As vice president, Biden’s position on marijuana seemed more subdued as major drug policy changes were enacted under the Obama administration, including the Cole memo which made it easier for states to legalize marijuana. However, the Obama administration deflected all attempts to reschedule marijuana, leaving it classified as a Schedule I drug, the same schedule as heroin.

As the Democratic Party’s platform increasingly becomes pro-legalization, Biden continues to oppose the legalization of marijuana, even for medical use:

We have not devoted nearly enough science or time to deal with the pain management and chronic pain management that exists. There’s got to be a better answer than marijuana. There’s got to be a better answer than that. There’s got to be a better way for a humane society to figure out how to deal with that problem.”

Biden gets one thing right: we do need more research surrounding pain management. However, his refusal to acknowledge the viability of cannabis as a possible treatment exposes his basic misunderstanding of both marijuana and the drugs currently used to manage pain. Though extensive research is necessary to determine the efficacy of marijuana for specific maladies, there is little doubt that it has tremendous potential for reducing the U.S.’s ongoing opioid epidemic, among other things. Considering the existing scientific evidence, Biden’s perspective that marijuana is somehow “inhumane,” and thus not to even be considered as a treatment for pain, is simply illogical. His opinion stems more from prejudice against cannabis (and the people who use it) than from science.

Conclusion: Biden receives an “D” grade for his views on cannabis because he both fails to recognize or acknowledge its medicinal uses and because he is the only prominent Democratic Party presidential candidate who does not support cannabis legalization. The only thing Biden has going for him is a stated desire for criminal justice reform, which saves him from a failing grade.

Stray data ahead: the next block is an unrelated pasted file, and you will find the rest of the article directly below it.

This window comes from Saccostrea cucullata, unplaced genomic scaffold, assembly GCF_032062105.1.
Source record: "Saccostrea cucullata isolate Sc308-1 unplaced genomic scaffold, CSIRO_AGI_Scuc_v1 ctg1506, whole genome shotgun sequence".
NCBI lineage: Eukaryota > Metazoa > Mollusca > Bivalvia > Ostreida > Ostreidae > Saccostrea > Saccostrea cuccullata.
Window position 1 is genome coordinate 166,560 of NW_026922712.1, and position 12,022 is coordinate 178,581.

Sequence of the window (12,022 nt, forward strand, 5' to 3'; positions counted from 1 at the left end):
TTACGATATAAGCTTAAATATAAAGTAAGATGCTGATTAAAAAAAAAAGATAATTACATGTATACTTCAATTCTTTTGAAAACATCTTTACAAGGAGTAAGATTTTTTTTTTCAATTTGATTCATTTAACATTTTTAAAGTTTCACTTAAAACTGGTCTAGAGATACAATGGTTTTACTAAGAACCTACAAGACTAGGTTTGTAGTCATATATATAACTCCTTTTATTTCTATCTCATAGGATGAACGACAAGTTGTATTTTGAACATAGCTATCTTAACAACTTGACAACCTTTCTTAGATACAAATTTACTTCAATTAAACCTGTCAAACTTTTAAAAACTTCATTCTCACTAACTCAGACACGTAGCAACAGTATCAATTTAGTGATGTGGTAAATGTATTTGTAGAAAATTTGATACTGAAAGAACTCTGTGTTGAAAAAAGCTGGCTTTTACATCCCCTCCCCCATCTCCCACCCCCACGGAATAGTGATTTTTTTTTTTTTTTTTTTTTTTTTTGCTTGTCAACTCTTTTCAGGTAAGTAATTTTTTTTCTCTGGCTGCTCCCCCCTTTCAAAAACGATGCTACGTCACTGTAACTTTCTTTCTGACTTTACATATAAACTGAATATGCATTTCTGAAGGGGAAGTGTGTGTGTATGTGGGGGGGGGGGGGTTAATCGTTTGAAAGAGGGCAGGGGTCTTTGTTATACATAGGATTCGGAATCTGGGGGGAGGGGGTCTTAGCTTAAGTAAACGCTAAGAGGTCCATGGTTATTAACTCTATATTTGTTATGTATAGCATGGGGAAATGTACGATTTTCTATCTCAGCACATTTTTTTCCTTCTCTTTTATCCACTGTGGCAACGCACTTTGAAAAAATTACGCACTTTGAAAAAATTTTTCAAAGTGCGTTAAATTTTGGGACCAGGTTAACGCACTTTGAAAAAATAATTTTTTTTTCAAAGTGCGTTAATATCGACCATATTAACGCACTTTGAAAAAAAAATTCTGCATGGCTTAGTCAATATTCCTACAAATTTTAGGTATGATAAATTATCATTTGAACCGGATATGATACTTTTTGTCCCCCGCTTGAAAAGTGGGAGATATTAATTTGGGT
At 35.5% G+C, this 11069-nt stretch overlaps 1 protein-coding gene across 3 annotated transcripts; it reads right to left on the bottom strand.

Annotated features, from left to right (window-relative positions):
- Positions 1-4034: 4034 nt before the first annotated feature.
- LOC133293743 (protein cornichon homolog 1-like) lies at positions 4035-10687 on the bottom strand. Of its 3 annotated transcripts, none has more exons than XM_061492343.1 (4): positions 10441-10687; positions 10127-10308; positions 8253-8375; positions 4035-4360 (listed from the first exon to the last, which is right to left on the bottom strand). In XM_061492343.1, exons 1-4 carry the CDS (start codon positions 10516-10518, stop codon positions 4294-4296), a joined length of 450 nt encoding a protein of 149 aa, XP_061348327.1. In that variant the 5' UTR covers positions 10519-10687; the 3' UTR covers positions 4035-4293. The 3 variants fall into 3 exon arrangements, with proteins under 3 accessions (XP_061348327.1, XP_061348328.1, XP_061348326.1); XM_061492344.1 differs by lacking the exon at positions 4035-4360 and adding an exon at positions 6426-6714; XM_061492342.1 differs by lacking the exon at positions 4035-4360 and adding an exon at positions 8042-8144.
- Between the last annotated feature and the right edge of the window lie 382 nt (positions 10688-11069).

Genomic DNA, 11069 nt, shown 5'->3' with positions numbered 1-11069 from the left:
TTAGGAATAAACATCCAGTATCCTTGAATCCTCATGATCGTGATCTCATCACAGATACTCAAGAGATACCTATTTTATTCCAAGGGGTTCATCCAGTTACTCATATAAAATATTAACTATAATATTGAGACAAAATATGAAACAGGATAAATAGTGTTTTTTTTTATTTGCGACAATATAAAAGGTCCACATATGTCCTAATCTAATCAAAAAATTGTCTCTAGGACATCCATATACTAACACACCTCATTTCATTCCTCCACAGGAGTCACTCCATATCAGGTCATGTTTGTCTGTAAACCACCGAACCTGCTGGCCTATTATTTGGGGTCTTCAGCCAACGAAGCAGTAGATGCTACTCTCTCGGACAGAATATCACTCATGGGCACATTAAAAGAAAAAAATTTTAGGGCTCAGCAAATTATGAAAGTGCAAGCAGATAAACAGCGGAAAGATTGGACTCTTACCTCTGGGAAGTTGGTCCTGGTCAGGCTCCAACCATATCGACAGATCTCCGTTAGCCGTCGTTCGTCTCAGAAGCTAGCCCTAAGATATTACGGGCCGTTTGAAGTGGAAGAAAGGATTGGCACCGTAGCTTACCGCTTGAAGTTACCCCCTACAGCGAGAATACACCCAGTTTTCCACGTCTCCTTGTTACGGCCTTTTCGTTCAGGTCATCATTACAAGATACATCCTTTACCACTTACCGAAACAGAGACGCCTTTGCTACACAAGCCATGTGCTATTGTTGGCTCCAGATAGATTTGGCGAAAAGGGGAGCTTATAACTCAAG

How 4 ‘Marijuana Moms’ Led Fellow Lawmakers to Legalization in Illinois

Cannabis Queens. Marijuana Moms. The Women of Weed.

Those are some of the monikers bestowed upon the four Illinois legislators who collaborated, cajoled, and prodded the United State’s most comprehensive adult-use marijuana legislation to the finish line.

On June 25, 2019, Democratic Gov. J.B. Pritzker is slated to sign into law the 610-page Illinois Cannabis Tax and Regulation Act, which will take effect Jan. 1, 2020, and make Illinois the 11th state to legalize adult use cannabis. 

This historic legislation will:

  • Create adult-use markets in the country’s sixth-most populous state.
  • Expunge more than 700,000 criminal records of minor marijuana offenders.
  • Guarantee that a portion of cannabis sales revenues will return to communities devastated by the federal war on drugs.
  • Allocate jobs, training, and cannabis business opportunities for people of color and residents of low-income communities.
  • Legalize marijuana use for Illinois residents and visitors.